Wednesday, July 6, 2011

Sweet Potatoes, Apples, and Simplicity

We often get an idea of what simplicity should look like and then we proceed to push and shove until, bruised and battered, we "fit." But that is not the way simplicity comes. It slips in unawares. A new sense of wonder, concentration, even profundity steels into our personality. We change our lifestyle, even taking up the ministry of poverty when it is clearly right and good, out of inner promptings, knowing that when the call is made the power is given. The tailor-made fit is perfect. Simplicity is grace.
–excerpted from Freedom of Simplicity by Richard J. Foster

I suppose we've always identified most with the testimony of simplicity. For us, it also meant no tv (still don't have one), and no dishwasher, air conditioner, mixer, clothes dryer, microwave, etc. We did most everything by hand. Playing music, books, food, homeschooling, gardening, running, dance, arts & crafts . . . these identified who we were, not fancy houses or expensive cars. And we did things together, as a family.

Rick worked as a fine arts photographer when we first got married, then opened a photolab. After 21 years, he closed the store in January 2008, death by digital photography. We were/are also performing as a family band, The Homegrown String Band. We've been playing together as a family since 1997 (the girls grew up in front of an audience), and have played some pretty cool venues, like the Appalachian Fiddle & Bluegrass Association's bluegrass festival in Wind Gap PA, the National Theatre in Washington DC, and the Festival of American Music in Branson MO, to name only a few. Like everything else, though, the arts were hit hard these last few years, gas prices have made traveling difficult, and so this year we seem to be surviving on a limited amount of library shows. Which is okay because library audiences are fantastic—they come to listen and to learn, and really appreciate our music.

Deciding to close the photolab was a hard decision—to go from a set weekly income to being dependent on an iffy amount of shows for an even iffier amount of pay was incredibly scary. But also kind of liberating. When your income level meets poverty guidelines, though, it's tough to stand up and say, yup, this is where I want to be right now. Family and friends tend to look at you in pity, like you're crazy. Did we really want to get this simple, does it hold meaning for us, and is simplicity really grace? 

I read tons of books (well, it seemed like it) these past few years, trying to find . . . hmm, others to identify with, I guess. Books I really enjoyed, and read several times over, were Radical Homemaking, Deep Economy, Un-jobbing, Simplicity: the Art of Living, and Not Buying ItWe've also all learned new skills or expanded on others: Erica has become a published knitwear designer; Rick has learned to do kumihimo braiding, cast pewter buttons, make Navajo spindles, and is right now learning to weave on an inkle loom (along with much muttering); Annalee makes soap, has taken numerous herbal and wise woman courses, and started a blog; and I'm trying to learn to sew, I designed a cookbook for our Quaker meeting's 50th anniversary, and did go almost an entire year without buying anything except groceries (I gave in at Christmas and bought presents). Oh, I learned to woodburn, too, and decorate Rick's spindles. Erica, Annalee, and I were certified in Reiki level I.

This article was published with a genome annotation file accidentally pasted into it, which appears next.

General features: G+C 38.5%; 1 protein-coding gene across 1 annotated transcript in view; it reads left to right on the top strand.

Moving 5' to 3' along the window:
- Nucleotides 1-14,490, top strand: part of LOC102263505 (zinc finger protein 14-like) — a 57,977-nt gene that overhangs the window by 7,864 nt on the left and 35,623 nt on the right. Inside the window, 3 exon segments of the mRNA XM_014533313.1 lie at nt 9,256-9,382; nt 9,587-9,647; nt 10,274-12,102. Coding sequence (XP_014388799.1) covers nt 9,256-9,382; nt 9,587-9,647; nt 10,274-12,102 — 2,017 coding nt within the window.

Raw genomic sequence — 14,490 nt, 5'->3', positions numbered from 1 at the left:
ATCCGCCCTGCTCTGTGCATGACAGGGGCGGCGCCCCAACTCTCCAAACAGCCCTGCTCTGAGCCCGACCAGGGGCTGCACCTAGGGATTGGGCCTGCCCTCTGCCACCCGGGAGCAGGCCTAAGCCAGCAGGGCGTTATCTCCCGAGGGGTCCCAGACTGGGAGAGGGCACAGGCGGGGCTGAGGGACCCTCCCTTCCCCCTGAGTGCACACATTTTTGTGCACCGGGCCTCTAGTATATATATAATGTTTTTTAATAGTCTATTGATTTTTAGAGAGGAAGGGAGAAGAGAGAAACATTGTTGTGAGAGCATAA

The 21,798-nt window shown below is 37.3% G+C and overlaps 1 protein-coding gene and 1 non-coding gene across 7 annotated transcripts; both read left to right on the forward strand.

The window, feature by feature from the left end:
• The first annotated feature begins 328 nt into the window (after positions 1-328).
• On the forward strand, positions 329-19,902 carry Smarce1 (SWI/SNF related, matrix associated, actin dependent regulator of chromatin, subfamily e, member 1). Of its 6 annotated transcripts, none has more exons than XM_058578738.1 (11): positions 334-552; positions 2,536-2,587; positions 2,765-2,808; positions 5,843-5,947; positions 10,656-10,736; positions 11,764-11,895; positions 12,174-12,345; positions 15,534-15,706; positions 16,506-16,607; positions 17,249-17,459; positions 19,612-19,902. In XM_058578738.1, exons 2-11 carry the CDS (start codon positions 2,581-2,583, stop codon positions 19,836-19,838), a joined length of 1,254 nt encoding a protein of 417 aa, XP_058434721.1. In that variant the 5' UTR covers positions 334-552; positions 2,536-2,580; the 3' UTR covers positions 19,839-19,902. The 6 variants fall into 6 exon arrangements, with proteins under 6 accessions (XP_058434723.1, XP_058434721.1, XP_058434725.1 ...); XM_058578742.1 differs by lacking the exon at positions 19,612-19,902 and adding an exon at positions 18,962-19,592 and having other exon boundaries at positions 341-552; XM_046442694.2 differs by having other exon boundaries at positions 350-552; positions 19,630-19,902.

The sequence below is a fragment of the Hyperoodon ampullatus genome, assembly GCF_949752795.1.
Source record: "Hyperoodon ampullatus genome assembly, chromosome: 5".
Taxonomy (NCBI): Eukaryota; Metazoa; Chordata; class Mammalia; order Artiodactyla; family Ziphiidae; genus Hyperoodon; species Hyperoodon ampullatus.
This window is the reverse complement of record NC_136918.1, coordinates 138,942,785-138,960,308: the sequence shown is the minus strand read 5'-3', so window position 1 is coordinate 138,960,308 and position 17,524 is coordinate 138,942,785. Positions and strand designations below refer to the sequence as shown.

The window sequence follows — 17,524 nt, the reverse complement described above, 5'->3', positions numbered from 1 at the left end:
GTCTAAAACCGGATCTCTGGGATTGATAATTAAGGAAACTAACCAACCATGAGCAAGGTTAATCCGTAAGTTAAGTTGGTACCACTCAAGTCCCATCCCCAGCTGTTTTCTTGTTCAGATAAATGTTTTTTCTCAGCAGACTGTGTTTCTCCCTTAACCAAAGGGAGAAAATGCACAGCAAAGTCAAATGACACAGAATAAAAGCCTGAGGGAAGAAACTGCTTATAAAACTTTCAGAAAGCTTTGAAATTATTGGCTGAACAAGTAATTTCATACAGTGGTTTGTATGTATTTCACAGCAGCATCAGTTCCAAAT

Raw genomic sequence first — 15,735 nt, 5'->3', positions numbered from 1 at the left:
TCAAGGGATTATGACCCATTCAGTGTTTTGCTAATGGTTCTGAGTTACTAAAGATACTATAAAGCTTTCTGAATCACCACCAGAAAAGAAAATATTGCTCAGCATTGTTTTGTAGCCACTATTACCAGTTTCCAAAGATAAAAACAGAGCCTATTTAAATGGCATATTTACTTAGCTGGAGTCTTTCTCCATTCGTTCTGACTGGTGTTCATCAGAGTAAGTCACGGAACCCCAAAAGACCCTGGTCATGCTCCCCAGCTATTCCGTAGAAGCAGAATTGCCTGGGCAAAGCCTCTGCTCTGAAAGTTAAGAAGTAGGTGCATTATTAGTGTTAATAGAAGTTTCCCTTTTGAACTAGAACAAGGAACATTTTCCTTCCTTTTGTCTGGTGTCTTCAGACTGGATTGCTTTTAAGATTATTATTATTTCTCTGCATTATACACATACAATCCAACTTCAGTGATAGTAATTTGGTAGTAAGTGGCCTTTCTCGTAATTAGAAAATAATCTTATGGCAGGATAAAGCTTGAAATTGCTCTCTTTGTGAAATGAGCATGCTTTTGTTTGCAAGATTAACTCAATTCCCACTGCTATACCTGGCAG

Each day is a wonderful blessing. Sure, the girls fight and argue and complain and whine, I get hot flashes and grouchy, and Rick gets moody at times. But it's all good. It was a gorgeous day, the sun was shining, and the solar oven was loaded with sweet potatoes & apples sprinkled with brown sugar. And, hey, we also got a practice session in.

Sweet Potatoes with Apples
(Sorry, I forgot to take photos)

• Peel two medium sized sweet potatoes and cut into rounds, about 1/4" thick
• Peel, core, and cut an apple (or two depending on size) into similar size slices as the sweet potato
• Toss with a few dabs of butter (about 2 tbl.) and brown sugar (about 1/4 cup)
Optional: Add a tablespoon or two (or three) of boiling water
when making in a solar oven, stir to mix, then continue on to next step.
(I've made this recipe without any liquid and wasn't as happy with the results,
so now I add a splash of water.)
• Drizzle the top with some maple syrup, and a dusting of cinnamon and another pinch of brown sugar
• Cover and put in the solar oven until the sweet potatoes and apples are soft
This should take 50–60 minutes at 350ยบ in a regular oven, so adjust time accordingly.

1 comment:

  1. Sounds like something I make. Sweet potatoes cut into wedges coated with olive oil and sprinkled with cinnamon and baked until soft. While that's being prepared, take apple cider and reduce it down to a syrup. When the wedges are soft, pour the apple syrup over them and serve. Less sugar, better for a diabetic like myself, yet my sugar lovin'sons love it.